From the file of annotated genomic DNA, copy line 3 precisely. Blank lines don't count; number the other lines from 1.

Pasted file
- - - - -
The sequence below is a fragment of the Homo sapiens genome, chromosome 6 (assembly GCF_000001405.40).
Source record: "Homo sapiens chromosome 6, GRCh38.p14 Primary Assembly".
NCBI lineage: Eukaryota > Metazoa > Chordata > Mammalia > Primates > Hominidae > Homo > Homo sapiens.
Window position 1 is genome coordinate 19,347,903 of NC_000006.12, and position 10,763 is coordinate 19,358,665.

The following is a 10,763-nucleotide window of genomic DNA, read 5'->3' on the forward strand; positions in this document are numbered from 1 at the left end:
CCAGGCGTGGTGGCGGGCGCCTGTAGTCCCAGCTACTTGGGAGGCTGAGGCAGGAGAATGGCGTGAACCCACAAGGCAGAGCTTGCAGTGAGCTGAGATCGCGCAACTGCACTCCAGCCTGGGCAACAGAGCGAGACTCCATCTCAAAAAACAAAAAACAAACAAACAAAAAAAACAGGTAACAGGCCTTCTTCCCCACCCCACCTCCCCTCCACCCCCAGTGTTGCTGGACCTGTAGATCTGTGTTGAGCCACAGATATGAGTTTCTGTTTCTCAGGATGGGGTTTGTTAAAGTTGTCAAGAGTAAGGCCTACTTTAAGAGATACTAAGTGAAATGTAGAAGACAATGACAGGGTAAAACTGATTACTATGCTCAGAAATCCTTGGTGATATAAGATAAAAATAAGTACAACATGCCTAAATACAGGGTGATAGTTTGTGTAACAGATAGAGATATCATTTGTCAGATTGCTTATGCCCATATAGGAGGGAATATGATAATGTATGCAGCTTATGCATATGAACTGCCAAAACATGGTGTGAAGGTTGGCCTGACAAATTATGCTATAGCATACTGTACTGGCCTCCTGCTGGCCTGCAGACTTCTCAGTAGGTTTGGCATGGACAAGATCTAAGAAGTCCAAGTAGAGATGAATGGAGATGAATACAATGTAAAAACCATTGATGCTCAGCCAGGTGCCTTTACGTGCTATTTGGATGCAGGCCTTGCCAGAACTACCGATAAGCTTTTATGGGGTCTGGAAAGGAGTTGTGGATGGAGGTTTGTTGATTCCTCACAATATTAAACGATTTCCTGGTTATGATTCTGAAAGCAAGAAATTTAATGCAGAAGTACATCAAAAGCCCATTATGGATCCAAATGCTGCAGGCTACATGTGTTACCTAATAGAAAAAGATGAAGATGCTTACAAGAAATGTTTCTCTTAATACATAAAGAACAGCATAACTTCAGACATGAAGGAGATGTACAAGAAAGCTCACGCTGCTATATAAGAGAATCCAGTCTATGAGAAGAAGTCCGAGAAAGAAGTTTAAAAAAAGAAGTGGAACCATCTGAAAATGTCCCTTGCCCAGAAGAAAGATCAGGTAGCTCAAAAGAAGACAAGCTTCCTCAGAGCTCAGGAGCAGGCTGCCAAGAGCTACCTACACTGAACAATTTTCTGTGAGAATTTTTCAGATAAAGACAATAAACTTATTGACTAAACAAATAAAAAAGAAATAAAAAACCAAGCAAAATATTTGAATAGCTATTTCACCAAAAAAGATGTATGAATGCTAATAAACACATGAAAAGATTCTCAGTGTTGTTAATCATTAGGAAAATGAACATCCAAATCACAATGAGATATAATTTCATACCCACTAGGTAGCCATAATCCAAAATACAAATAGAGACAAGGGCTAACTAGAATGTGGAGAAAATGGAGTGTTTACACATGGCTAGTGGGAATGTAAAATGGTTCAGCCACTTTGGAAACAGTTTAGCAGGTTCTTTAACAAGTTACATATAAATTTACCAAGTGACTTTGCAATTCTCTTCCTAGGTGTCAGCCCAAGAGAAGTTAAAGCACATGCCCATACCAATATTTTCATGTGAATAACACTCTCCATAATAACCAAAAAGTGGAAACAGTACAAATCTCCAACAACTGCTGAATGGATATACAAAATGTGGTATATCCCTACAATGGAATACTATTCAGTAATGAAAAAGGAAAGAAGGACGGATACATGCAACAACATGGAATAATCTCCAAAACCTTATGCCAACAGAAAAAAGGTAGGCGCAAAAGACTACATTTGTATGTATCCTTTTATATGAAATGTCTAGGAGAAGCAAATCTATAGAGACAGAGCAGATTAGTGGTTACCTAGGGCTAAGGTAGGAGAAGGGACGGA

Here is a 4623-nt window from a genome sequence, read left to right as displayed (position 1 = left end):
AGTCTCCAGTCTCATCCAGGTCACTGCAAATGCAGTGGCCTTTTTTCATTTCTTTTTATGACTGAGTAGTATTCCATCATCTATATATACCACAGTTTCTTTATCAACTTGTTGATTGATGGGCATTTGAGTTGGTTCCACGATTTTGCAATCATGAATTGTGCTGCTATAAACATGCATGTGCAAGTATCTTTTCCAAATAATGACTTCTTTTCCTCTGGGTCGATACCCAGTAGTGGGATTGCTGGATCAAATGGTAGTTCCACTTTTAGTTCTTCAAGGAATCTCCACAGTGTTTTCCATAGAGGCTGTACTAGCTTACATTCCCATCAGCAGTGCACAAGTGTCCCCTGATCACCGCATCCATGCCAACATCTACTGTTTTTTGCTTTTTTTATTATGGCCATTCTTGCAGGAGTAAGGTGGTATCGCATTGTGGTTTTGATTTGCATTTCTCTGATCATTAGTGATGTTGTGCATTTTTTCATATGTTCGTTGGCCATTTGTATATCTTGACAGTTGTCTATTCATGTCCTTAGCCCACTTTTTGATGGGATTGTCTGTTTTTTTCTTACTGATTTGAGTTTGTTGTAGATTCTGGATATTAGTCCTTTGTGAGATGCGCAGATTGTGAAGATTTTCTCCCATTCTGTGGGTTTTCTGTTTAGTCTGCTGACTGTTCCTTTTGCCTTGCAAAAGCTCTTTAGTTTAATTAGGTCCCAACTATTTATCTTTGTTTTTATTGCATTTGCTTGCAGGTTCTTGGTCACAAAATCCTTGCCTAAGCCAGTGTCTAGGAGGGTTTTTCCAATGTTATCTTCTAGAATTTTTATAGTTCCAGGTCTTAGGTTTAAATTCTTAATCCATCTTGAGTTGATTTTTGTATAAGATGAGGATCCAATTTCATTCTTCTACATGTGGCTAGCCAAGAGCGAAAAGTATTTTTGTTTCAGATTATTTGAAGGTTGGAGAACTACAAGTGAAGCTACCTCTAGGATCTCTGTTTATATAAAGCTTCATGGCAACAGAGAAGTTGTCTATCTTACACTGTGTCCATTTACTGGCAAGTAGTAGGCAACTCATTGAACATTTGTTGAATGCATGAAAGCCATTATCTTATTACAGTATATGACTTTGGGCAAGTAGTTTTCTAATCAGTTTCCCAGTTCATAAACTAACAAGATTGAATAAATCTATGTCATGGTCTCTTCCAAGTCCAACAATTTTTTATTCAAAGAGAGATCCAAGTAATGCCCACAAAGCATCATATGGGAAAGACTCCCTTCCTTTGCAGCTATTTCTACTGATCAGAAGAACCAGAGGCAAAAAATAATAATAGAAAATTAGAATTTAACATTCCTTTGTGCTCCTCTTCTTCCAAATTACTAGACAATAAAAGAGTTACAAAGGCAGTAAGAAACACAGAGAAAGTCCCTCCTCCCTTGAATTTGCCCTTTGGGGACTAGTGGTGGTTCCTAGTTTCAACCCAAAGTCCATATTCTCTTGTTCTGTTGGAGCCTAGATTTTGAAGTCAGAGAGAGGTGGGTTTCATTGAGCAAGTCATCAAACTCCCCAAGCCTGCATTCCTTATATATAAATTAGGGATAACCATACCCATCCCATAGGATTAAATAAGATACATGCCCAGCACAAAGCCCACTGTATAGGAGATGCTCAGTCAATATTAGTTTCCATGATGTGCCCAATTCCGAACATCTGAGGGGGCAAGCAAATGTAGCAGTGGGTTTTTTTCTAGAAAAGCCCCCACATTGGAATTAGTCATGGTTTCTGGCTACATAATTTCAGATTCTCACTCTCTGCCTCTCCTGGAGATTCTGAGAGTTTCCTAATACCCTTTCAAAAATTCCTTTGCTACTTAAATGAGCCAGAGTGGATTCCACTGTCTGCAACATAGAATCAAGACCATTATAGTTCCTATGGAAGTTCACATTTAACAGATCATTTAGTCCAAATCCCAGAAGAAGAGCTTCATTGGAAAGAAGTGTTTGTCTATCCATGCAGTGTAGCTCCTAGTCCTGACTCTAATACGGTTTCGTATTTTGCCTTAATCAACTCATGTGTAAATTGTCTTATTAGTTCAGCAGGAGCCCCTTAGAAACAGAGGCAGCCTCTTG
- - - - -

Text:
NCBI lineage: Eukaryota > Metazoa > Chordata > Mammalia > Primates > Hominidae > Homo > Homo sapiens.